E-mobility picks up speed
The new study "Charging infrastructure after 2025/2030 - Scenarios for market ramp-up" by the National Charging Infrastructure Control Center describes the expected trend in e-mobility in Germany. It was commissioned by the Federal Ministry of Transport and Digital Infrastructure (BMVI) and conducted by the Reiner Lemoine Institute.1
According to the study, the number of electric vehicles may increase significantly more by the years 2025 or 2030 than assumed today - this is shown by confidential information from the car manufacturers surveyed. Up to 14.8 million electric cars and plug-in hybrids could be registered in Germany by 2030. Globally, this momentum will develop at different rates, but broadly with the same intensity. The trend toward zero-emission mobility is now unstoppable.
The demand on producers and suppliers is increasing
This is creating enormous pressure to innovate throughout the raw materials and automotive supply sector. Chinese manufacturers in particular have already cleverly circumvented the problem of supply chains by producing their most important components back in-house. This so-called in-sourcing reverses the trend of outsourcing and external production in individual areas. At the moment, regional sourcing is more promising than dependence on foreign transport facilities. The wheel of globalization is turning back.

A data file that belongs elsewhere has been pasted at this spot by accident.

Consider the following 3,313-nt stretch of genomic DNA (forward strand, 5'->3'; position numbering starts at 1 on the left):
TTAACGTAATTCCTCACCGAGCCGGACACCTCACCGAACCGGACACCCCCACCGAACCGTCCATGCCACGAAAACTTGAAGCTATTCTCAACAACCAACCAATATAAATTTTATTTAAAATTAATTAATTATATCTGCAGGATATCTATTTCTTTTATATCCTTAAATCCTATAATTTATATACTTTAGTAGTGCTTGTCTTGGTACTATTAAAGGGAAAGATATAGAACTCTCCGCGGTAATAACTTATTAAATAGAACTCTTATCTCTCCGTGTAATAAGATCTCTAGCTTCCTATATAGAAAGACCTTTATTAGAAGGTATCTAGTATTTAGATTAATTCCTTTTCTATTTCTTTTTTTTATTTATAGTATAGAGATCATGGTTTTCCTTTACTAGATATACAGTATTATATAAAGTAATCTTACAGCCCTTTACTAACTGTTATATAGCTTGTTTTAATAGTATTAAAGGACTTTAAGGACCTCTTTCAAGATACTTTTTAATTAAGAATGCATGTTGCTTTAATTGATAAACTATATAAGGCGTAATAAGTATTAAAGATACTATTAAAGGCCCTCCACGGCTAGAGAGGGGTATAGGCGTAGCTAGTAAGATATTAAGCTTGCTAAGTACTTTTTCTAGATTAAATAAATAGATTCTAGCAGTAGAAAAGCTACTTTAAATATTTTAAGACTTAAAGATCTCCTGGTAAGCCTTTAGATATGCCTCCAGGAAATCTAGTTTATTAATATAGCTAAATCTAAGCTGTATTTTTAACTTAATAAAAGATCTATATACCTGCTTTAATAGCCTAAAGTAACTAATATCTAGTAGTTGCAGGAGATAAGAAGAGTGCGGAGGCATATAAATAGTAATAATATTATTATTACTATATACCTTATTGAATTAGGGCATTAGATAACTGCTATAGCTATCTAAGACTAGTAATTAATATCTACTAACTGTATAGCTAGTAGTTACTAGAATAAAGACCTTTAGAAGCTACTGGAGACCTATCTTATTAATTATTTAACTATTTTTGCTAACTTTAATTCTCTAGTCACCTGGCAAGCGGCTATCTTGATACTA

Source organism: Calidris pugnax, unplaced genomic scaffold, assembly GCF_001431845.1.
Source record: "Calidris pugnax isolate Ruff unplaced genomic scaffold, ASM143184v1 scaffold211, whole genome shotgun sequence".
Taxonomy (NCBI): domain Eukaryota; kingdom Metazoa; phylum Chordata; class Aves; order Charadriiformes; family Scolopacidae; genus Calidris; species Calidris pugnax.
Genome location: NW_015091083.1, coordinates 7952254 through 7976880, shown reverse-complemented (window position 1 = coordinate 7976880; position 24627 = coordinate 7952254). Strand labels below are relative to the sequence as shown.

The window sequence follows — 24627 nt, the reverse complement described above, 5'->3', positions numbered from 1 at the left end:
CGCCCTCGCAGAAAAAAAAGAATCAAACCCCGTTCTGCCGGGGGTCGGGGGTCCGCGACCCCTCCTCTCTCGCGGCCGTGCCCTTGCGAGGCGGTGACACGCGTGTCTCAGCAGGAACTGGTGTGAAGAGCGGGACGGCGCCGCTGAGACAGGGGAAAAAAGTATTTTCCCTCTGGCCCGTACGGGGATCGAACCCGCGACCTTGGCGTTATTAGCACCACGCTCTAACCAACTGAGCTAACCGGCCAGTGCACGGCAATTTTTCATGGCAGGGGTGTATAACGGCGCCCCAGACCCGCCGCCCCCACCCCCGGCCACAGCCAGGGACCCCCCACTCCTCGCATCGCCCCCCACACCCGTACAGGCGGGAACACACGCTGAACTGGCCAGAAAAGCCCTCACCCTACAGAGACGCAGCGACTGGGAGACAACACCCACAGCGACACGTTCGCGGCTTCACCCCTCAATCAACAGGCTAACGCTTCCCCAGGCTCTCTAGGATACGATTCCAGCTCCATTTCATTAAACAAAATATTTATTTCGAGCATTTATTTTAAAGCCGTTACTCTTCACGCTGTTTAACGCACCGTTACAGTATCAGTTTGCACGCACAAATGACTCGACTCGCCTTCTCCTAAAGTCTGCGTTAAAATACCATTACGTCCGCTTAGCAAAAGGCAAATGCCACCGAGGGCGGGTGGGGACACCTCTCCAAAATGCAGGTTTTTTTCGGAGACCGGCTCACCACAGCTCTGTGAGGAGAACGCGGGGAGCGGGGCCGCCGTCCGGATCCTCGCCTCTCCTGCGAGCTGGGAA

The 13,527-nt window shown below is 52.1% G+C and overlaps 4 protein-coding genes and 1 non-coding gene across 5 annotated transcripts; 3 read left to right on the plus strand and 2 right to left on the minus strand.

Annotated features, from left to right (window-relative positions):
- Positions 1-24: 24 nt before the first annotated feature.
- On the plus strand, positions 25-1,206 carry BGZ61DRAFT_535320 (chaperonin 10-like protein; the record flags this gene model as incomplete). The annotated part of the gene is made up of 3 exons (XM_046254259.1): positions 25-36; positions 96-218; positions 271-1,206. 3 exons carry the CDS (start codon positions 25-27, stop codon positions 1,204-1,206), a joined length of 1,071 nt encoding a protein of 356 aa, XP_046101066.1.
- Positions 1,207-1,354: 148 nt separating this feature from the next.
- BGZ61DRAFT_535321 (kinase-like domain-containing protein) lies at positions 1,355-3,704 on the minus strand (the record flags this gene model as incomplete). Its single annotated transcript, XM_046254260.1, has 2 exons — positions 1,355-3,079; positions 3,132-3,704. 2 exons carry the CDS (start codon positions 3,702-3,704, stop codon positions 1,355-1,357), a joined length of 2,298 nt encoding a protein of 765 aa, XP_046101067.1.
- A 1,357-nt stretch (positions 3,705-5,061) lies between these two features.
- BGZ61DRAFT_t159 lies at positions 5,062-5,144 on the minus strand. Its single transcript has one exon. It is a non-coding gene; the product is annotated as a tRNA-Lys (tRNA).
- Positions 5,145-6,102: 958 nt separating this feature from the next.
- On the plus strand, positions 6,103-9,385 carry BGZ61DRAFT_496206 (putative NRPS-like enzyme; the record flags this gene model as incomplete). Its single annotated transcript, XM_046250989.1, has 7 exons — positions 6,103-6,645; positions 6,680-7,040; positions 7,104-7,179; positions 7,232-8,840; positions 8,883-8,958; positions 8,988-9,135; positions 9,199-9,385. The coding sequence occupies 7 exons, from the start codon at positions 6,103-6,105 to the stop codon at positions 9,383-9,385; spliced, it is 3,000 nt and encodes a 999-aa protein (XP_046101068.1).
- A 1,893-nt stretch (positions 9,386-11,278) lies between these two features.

The automotive industry is a clear victim in the Russian war against Ukraine. Meanwhile, not only is the mobility turnaround in jeopardy, but more is at stake for the German economy. Various global manufacturers have stopped deliveries to Russia, while other automakers have been forced to halt production due to a lack of components from Ukraine-based suppliers. Among the manufacturers affected so far are Renault, BMW, Jaguar Land Rover, Stellantis and VW Group. In 2021, Russia sold about 1.67 million passenger cars and light commercial vehicles. This puts Russia in 8th place among the world's largest automotive markets, after South Korea and ahead of France and the United Kingdom.
Market is waiting for the high-performance battery V4Drive
The wait is over. Tesla opened Germany's largest electric car factory in Brandenburg in mid-March. Elon Musk is pushing the pace and thus increasing the pressure on the domestic competition around Volkswagen & Co. 12,000 employees are to produce up to 500,000 vehicles in Grünheide in the future. A battery factory on the site is currently still under construction.